A short time later someone came up and mentioned I was the 5th female. I assumed they meant AG and went with it, just hoping that enough time was passing that none of the girls who started behind me would knock me off the AG podium.
At some point Emily tells me I'm second overall, I laugh at her and promptly forget the conversation. A short time after that, my friend Jeff texts me and says I'm second in AG but there's a girl named McKenzie who had a late bib number who is still out on course. By the time I leave the finish area it looks like I have 2nd place AG locked up. Gaby, Emily, and I have a beer and wander over to T1 to collect our stuff. Jack sends me a text saying I'm 2nd Overall. WHAT!? Jack must have had too many High Lifes. A few minutes later I meet Lisa, the overall winner. She says something about 1, 2 AG and 1, 2 Overall; we high five. I'm confused...could it actually be? We go back to the house, results seem to be holding. I don't care though, I'm having drinks and hanging with my friends.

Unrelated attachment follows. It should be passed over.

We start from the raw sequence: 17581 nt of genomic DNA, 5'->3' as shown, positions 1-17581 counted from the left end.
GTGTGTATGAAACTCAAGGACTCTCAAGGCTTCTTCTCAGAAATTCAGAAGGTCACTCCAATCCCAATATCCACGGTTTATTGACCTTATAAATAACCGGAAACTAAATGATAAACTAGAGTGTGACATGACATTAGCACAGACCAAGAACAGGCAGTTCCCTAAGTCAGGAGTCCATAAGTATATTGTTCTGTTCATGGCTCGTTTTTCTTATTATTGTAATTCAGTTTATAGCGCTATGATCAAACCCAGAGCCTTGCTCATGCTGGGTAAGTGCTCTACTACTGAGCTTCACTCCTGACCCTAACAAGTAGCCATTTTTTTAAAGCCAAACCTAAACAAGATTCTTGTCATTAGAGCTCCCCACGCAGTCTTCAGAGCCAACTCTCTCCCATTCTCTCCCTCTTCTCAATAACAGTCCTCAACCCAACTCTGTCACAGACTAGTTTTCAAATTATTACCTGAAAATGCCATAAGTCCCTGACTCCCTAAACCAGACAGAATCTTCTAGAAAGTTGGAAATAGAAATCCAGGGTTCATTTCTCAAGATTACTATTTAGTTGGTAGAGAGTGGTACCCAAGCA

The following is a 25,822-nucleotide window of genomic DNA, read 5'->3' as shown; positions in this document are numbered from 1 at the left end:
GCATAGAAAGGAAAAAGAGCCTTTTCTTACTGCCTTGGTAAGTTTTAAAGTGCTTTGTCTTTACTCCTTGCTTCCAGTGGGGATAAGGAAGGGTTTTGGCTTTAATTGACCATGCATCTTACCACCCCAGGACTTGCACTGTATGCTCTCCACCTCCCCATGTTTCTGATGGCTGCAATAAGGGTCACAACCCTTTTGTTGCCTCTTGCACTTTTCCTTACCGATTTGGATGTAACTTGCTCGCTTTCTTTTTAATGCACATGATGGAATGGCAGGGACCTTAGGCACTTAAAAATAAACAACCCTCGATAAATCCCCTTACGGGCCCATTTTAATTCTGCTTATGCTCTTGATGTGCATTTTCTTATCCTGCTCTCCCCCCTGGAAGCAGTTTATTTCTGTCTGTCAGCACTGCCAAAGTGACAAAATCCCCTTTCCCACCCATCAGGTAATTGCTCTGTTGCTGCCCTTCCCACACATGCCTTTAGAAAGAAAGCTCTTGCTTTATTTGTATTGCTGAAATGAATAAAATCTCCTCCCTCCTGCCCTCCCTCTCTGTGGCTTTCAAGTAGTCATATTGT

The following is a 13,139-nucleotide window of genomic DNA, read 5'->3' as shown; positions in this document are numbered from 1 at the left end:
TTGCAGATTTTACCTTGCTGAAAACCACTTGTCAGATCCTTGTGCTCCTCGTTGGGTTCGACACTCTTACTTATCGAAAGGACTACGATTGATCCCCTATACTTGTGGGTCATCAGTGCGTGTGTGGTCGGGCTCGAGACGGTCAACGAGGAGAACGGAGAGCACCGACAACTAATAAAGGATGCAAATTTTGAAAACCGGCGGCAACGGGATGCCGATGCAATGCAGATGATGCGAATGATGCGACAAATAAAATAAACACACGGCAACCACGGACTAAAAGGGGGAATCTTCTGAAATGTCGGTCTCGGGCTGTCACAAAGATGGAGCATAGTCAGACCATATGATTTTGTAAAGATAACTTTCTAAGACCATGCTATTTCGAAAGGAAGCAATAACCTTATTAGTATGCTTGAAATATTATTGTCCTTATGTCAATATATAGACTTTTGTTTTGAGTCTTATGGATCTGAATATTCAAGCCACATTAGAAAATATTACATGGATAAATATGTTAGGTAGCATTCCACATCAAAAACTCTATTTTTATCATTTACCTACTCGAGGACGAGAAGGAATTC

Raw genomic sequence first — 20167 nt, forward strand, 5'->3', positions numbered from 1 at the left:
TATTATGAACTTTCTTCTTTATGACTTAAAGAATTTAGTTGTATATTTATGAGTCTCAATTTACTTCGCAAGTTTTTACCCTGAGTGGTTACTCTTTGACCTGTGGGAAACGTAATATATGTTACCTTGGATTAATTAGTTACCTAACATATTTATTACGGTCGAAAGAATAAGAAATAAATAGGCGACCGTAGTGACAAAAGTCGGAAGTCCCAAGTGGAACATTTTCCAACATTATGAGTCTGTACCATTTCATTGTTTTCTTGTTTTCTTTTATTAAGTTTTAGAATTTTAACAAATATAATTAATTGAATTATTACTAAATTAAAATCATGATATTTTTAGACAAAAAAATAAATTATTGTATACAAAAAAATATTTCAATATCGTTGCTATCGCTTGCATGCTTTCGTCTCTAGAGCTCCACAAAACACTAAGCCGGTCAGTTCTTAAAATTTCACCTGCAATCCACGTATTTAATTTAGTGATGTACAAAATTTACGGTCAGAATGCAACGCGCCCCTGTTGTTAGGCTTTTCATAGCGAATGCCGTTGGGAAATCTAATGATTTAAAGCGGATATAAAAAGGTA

The next morning I wake up and the results are still the same. I go through each AG to count number of participants to see if F35-39 will get 1 or 2 Kona spots. I have to laugh...it would be my luck to come in 2nd Overall and not grab a ticket to Kona. Looks like we should have 2, but you never know. At the awards ceremony I'm walking off the stage and Lisa says to me, "I'm not taking my spot so you're good no matter what." I assume that Laura (who has finished 3rd) has heard her. She saw me pass on the run but I totally missed it. Turns out our AG gets two spots and rolls to 3!